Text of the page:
One of Sacramento's greatest weaknesses last season was their inability to shoot the deep ball. The Kings ranked 28th in both makes and attempts last season and just 20th in percentage. Omri Casspi was the only player to shoot above 40% from three on the team last season, but he also had just 87 total attempts.
Being able to make the deep ball is a necessity in today's NBA. It keeps the defense honest, can help you make up deficits or extend leads, and it gives other players more breathing room. That last point is especially important considering the Kings have one of the NBA's most effective low post options in DeMarcus Cousins. Cousins routinely saw double and even triple teams at times last year because Sacramento didn't have many effective options to punish defenses from outside. Cousins is a very capable and willing passer, and surrounding him with better shooters will lead to easier baskets for all involved.
Fortunately, Vlade Divac knows that as well and did a good job this summer of bringing in guys that could help spread the floor. Marco Belinelli, Caron Butler, Seth Curry, James Anderson and maybe Duje Dukan are all good shooters, or at least better than some of the options that the Kings used last season.
Last season, Ben McLemore was by far the leader in three point attempts on the team, shooting 391 of Sacramento's 1350 attempts. He made 35.8% of them, which is a good but not great number. Rudy Gay was second at 220 (making 35.9%) and Darren Collison was 3rd at 161 (37.9%). From then on you had guys like Derrick Williams (156 attempts, 31.4%), Nik Stauskas (149 attempts, 32.2%), and Ray McCallum (111 attempts, 30.6%) taking a lot of attempts and shooting a poor percentage. For most defenses, an open shot from one of those three guys is preferable to Cousins banging down low or Rudy pulling up from 15.
With Sacramento's new additions, the Kings are hoping that those attempts from bad shooters get replaced by more attempts from good shooters. Marco Belinelli had a down year for three point shooting last season and still managed to make 37.4% of his 230 attempts. Caron Butler made 37.9% of his 219 attempts. Seth Curry made a whopping 46.7% of his 334 attempts in the D-League. Omri Casspi will probably be encouraged to shoot more from distance after showing some increased consistency last year, and Ben McLemore will hopefully improve on that end as well.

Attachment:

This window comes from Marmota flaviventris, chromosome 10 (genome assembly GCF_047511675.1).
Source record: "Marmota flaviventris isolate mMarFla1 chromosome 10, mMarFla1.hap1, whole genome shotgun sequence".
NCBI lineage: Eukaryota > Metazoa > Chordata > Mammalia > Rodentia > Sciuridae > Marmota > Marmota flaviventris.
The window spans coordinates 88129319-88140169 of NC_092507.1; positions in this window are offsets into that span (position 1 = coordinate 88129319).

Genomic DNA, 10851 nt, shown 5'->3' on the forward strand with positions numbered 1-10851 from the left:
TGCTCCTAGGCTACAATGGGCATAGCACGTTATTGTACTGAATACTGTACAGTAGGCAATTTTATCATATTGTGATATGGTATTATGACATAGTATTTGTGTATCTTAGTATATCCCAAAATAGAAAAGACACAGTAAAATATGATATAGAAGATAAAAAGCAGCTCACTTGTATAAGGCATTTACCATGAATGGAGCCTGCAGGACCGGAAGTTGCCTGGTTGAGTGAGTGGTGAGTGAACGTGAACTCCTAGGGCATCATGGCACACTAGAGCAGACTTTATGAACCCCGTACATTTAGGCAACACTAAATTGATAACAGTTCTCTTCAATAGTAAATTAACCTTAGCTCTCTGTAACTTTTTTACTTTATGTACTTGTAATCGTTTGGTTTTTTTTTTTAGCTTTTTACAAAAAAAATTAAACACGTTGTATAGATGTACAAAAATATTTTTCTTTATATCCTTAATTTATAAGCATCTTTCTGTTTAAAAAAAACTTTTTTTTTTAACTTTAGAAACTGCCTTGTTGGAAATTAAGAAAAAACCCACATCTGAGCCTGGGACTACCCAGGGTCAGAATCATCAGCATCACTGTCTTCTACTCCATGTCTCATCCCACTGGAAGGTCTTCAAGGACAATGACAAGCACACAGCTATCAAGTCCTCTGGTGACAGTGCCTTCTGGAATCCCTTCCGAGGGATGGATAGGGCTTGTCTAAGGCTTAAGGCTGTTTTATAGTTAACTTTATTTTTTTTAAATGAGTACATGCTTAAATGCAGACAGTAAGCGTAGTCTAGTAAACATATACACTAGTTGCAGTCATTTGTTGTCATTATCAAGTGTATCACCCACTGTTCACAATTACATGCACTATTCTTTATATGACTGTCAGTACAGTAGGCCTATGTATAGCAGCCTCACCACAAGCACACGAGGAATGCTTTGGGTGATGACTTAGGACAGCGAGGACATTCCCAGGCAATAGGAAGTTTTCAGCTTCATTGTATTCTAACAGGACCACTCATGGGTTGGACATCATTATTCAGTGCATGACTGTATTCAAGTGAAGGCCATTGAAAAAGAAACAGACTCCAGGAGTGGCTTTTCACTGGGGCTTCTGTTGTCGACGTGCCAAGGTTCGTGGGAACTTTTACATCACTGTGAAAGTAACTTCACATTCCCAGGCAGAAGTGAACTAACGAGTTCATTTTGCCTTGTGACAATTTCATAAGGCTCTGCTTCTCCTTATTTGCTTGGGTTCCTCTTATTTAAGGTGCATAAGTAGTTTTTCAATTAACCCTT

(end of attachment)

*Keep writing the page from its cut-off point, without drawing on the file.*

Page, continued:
Of course, the Kings also added a non-shooter to the team in Rajon Rondo that could complicate things as he has historically been a terrible shooter and probably figures to play a lot of minutes. While his 35.2% rate in Dallas was respectable, it was far too small of a sample size to infer that he's improved at all on that end. In fact, if he had made just two less threes, his percentage would have been 31.5%, more in line with his career average. Rondo can help by setting others up though, as he's one of the best players in the NBA at finding the open man.
The trick for George Karl will be finding the right combination and lineups to take advantage of the shooters the Kings have acquired. That will likely mean more instances of small ball, with Rudy Gay or Omri Casspi playing the four or even Rajon Rondo and Darren Collison or Seth Curry playing the two guard spots. If there's a coach that can figure out how to play that way though, it's George Karl.
I'd hesitate to call the Kings an elite three point shooting team this season, as they don't have a star player who can fill it up from range, but they do have a much stronger supporting cast in that department this year. With Cousins and Gay demanding a ton of attention by themselves, it should free up plenty of open opportunities for the Kings to take advantage of from distance. There's no reason the Kings can't at least be a good to above average three point shooting team, as they've replaced much of their poor shooting with good shooting. Expect to hear the Sleep Train whistle a lot more this upcoming season.